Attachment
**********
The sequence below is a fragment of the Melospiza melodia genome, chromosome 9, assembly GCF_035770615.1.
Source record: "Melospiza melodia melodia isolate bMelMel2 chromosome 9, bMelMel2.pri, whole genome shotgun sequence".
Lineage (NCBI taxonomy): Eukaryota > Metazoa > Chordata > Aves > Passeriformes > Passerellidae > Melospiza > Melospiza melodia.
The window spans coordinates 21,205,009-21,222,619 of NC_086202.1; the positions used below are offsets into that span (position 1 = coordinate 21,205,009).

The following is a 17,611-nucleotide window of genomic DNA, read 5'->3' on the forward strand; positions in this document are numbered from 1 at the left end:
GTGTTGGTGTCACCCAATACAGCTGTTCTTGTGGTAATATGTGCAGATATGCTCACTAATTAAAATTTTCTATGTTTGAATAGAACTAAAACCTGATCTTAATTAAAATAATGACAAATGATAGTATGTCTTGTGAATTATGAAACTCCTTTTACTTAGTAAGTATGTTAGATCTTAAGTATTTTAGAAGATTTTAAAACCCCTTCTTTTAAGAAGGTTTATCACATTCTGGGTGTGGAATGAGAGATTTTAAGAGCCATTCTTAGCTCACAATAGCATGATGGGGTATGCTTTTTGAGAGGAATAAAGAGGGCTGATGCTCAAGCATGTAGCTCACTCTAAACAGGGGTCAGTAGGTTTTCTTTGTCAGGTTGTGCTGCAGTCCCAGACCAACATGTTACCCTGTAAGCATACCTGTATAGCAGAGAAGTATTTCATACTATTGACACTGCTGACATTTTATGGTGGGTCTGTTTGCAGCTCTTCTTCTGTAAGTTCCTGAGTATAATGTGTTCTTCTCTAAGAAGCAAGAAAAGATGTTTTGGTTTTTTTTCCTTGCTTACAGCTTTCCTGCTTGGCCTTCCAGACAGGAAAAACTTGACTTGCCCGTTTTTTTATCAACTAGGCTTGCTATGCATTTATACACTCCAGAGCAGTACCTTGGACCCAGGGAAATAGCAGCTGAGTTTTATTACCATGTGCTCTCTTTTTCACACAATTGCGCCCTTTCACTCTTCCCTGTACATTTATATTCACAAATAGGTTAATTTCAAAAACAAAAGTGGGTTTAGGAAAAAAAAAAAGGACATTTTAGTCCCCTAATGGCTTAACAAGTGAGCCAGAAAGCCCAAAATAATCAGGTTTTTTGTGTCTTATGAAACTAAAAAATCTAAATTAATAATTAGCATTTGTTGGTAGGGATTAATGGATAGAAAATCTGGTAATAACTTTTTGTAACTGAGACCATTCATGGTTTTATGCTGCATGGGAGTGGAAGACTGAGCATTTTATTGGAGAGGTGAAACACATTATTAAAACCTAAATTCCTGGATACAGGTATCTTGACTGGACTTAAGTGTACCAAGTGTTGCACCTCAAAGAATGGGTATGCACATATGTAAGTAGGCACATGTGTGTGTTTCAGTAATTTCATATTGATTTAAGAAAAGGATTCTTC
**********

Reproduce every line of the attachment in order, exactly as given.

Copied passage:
The sequence below is a fragment of the Melospiza melodia genome, chromosome 9, assembly GCF_035770615.1.
Source record: "Melospiza melodia melodia isolate bMelMel2 chromosome 9, bMelMel2.pri, whole genome shotgun sequence".
Lineage (NCBI taxonomy): Eukaryota > Metazoa > Chordata > Aves > Passeriformes > Passerellidae > Melospiza > Melospiza melodia.
The window spans coordinates 21,205,009-21,222,619 of NC_086202.1; the positions used below are offsets into that span (position 1 = coordinate 21,205,009).

The following is a 17,611-nucleotide window of genomic DNA, read 5'->3' on the forward strand; positions in this document are numbered from 1 at the left end:
GTGTTGGTGTCACCCAATACAGCTGTTCTTGTGGTAATATGTGCAGATATGCTCACTAATTAAAATTTTCTATGTTTGAATAGAACTAAAACCTGATCTTAATTAAAATAATGACAAATGATAGTATGTCTTGTGAATTATGAAACTCCTTTTACTTAGTAAGTATGTTAGATCTTAAGTATTTTAGAAGATTTTAAAACCCCTTCTTTTAAGAAGGTTTATCACATTCTGGGTGTGGAATGAGAGATTTTAAGAGCCATTCTTAGCTCACAATAGCATGATGGGGTATGCTTTTTGAGAGGAATAAAGAGGGCTGATGCTCAAGCATGTAGCTCACTCTAAACAGGGGTCAGTAGGTTTTCTTTGTCAGGTTGTGCTGCAGTCCCAGACCAACATGTTACCCTGTAAGCATACCTGTATAGCAGAGAAGTATTTCATACTATTGACACTGCTGACATTTTATGGTGGGTCTGTTTGCAGCTCTTCTTCTGTAAGTTCCTGAGTATAATGTGTTCTTCTCTAAGAAGCAAGAAAAGATGTTTTGGTTTTTTTTCCTTGCTTACAGCTTTCCTGCTTGGCCTTCCAGACAGGAAAAACTTGACTTGCCCGTTTTTTTATCAACTAGGCTTGCTATGCATTTATACACTCCAGAGCAGTACCTTGGACCCAGGGAAATAGCAGCTGAGTTTTATTACCATGTGCTCTCTTTTTCACACAATTGCGCCCTTTCACTCTTCCCTGTACATTTATATTCACAAATAGGTTAATTTCAAAAACAAAAGTGGGTTTAGGAAAAAAAAAAAGGACATTTTAGTCCCCTAATGGCTTAACAAGTGAGCCAGAAAGCCCAAAATAATCAGGTTTTTTGTGTCTTATGAAACTAAAAAATCTAAATTAATAATTAGCATTTGTTGGTAGGGATTAATGGATAGAAAATCTGGTAATAACTTTTTGTAACTGAGACCATTCATGGTTTTATGCTGCATGGGAGTGGAAGACTGAGCATTTTATTGGAGAGGTGAAACACATTATTAAAACCTAAATTCCTGGATACAGGTATCTTGACTGGACTTAAGTGTACCAAGTGTTGCACCTCAAAGAATGGGTATGCACATATGTAAGTAGGCACATGTGTGTGTTTCAGTAATTTCATATTGATTTAAGAAAAGGATTCTTC